What is the significance of the title of Between the World and Me?

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As the previous educator mentions, the title of the memoir comes from a poem by Richard Wright, a black protest writer who published mostly during the 1930s and 1940s. However, the title is also reminiscent of the first line of the first chapter of W.E.B. DuBois's The Souls of Black...

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As the previous educator mentions, the title of the memoir comes from a poem by Richard Wright, a black protest writer who published mostly during the 1930s and 1940s. However, the title is also reminiscent of the first line of the first chapter of W.E.B. DuBois's The Souls of Black Folk. In the first chapter, "Of Our Spiritual Strivings," DuBois writes the following passage:

BETWEEN me and the other world there is ever an unasked question: unasked by some through feelings of delicacy; by others through the difficulty of rightly framing it. All, nevertheless, flutter round it. They approach me in a half-hesitant sort of way, eye me curiously or compassionately, and then, instead of saying directly, How does it feel to be a problem? they say, I know an excellent colored man in my town; or, I fought at Mechanicsville; or, Do not these Southern outrages make your blood boil? At these I smile, or am interested, or reduce the boiling to a simmer, as the occasion may require. To the real question, How does it feel to be a problem? I answer seldom a word.

DuBois later characterizes the barrier between himself and "the other world," presumably, the white one, as a veil. He describes it as being born covered in "a caul," which is a metaphor for his blackness. It is a barrier, albeit very thin, which obscures him, for all others seem to see is the "veil," or what makes him different—not his humanity.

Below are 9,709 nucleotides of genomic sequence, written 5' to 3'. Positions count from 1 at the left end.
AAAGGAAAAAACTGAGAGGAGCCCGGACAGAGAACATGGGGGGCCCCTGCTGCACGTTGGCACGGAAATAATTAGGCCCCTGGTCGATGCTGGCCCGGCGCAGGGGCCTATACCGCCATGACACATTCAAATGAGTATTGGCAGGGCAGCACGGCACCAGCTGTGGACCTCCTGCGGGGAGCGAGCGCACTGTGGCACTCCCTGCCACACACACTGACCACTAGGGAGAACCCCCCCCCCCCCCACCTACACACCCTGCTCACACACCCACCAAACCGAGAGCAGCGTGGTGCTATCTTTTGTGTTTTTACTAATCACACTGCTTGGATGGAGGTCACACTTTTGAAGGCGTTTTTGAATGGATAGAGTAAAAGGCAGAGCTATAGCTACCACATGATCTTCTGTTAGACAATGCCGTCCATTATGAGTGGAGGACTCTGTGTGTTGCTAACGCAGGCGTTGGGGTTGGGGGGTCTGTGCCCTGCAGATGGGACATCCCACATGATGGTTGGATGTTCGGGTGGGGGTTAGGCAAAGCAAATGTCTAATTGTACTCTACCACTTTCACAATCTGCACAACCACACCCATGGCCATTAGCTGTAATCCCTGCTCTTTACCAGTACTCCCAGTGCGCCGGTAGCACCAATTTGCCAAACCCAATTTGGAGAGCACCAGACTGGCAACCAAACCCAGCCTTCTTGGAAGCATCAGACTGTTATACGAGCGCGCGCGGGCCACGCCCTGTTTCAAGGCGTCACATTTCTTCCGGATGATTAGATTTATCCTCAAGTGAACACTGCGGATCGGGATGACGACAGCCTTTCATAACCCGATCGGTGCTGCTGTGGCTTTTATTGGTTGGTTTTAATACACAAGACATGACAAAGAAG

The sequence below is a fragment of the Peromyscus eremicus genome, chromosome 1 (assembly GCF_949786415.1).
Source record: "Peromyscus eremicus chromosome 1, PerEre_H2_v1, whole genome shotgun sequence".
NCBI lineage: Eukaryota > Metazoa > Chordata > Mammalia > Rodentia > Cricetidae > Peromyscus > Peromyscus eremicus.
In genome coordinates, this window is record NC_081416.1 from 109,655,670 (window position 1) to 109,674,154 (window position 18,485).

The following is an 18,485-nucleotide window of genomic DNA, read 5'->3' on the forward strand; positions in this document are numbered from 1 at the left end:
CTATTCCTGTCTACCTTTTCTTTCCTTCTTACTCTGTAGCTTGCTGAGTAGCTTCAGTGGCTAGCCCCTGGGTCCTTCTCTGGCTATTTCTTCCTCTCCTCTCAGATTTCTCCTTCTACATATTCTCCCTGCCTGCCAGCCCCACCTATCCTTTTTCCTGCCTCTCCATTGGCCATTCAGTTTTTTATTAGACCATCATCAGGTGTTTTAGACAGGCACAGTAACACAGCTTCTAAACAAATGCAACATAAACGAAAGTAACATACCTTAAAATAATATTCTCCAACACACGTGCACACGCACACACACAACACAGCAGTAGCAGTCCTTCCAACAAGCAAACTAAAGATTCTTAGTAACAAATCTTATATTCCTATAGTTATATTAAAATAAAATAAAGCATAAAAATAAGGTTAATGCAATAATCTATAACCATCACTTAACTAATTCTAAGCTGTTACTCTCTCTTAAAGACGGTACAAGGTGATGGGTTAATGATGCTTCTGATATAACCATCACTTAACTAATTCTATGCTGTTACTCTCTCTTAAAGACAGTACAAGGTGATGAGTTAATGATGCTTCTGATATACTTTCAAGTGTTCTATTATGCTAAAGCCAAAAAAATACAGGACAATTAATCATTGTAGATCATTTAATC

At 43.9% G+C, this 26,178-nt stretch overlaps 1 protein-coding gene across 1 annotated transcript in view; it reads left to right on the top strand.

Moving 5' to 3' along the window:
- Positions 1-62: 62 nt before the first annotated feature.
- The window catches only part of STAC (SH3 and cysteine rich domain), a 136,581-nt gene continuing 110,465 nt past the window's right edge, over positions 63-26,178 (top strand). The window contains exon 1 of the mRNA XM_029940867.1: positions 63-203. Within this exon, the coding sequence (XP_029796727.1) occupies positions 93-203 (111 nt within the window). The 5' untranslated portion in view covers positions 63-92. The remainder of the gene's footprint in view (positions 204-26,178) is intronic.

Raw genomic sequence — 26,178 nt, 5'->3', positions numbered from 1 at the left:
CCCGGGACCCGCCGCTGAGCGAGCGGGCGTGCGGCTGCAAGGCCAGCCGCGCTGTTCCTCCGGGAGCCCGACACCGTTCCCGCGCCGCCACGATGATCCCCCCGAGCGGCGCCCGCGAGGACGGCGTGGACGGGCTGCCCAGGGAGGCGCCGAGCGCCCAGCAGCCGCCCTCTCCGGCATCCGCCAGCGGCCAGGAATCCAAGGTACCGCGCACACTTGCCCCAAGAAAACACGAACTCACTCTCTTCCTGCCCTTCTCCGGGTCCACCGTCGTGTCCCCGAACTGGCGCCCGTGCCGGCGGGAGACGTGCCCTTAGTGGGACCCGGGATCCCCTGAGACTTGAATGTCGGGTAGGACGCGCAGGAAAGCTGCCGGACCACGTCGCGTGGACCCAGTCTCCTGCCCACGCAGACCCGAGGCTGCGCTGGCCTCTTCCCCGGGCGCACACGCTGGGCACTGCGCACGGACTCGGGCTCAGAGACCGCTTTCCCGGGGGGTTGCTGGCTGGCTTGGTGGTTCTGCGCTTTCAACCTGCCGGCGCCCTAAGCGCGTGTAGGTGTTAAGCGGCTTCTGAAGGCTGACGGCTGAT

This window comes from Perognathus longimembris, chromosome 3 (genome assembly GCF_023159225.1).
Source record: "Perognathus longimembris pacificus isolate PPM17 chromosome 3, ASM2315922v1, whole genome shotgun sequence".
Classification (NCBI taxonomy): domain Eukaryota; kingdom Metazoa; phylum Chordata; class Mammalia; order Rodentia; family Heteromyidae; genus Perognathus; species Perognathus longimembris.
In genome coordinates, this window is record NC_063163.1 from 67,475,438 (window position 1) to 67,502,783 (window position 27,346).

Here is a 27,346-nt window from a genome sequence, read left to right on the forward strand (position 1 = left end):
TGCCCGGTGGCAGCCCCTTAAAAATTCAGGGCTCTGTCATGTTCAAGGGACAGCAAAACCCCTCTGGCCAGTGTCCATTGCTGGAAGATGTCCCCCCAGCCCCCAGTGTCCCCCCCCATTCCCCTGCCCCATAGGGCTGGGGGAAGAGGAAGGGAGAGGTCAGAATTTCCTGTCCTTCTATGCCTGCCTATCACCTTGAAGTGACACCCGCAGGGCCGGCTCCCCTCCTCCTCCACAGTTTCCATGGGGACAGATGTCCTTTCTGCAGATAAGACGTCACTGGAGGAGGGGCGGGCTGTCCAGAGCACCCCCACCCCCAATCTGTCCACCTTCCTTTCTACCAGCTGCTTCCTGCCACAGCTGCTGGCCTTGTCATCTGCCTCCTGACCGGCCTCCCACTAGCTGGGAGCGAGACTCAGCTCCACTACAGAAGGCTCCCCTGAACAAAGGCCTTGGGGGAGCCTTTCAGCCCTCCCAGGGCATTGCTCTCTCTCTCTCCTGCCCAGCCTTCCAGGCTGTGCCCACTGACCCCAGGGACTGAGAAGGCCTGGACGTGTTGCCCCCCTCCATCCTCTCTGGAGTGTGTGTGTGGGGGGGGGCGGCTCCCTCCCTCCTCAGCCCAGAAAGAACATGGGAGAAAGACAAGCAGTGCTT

Coates also addresses this problem about being black in America, particularly in the context of the murder of his friend, Prince Jones, at the hands of the police. Jones's murder, which occurred around the time of the September 11th attacks, pierced through any faith Coates may have had in the United States offering Jones and other black people the same degree of humanity that it conferred to victims of the 9/11 attacks.

Like DuBois, Coates copes with being an object of political and economic contention and with having to contend with a nation that does not see black people beyond its own racist constructions.

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Ta-Nehisi Coates took the title of his memoir from the poem “Between the World and Me” by Richard Wright, an influential black author who was born in Mississippi and later became a French citizen. “Between the World and Me” first appeared in the Partisan Review in 1935 and was later included in Wright’s 1957 book White Man, Listen! among several other collections. Coates also uses the first stanza of the poem as the epigraph to his memoir:

And one morning while in the woods I stumbled suddenly upon the thing,

Stumbled upon it in a grassy clearing guarded by scaly oaks and elms

And the sooty details of the scene rose, thrusting themselves between the world and me....

The scene the speaker describes is the aftermath of a lynching. Gripped first by pity and then by fear, the speaker imagines how the terrible event must have unfolded, putting himself in the place of the murdered man.

Like Wright’s poem, Coates’s memoir deals with the United States’ history of racist violence. Coates describes how this violence, which began with slavery, now takes the form of police brutality, mass incarceration, gentrification, red-lining, and everyday instances of racism perpetrated by individuals and perpetuated by official policies. Wright’s speaker imagines his “black wet body” being tied to the tree where the lynching took place, and Coates notes the fragility of his own body in a society where the theft, exploitation, and destruction of black bodies is “traditional.”

In the poem “Between the World and Me,” the speaker is reminded by the remains of the lynching of the constant threat of bodily destruction that surrounds him. In the memoir Between the World and Me, Coates attempts to help his teenage son, Samori, come to terms with the fact that, nearly a century later, this threat remains ever-present.

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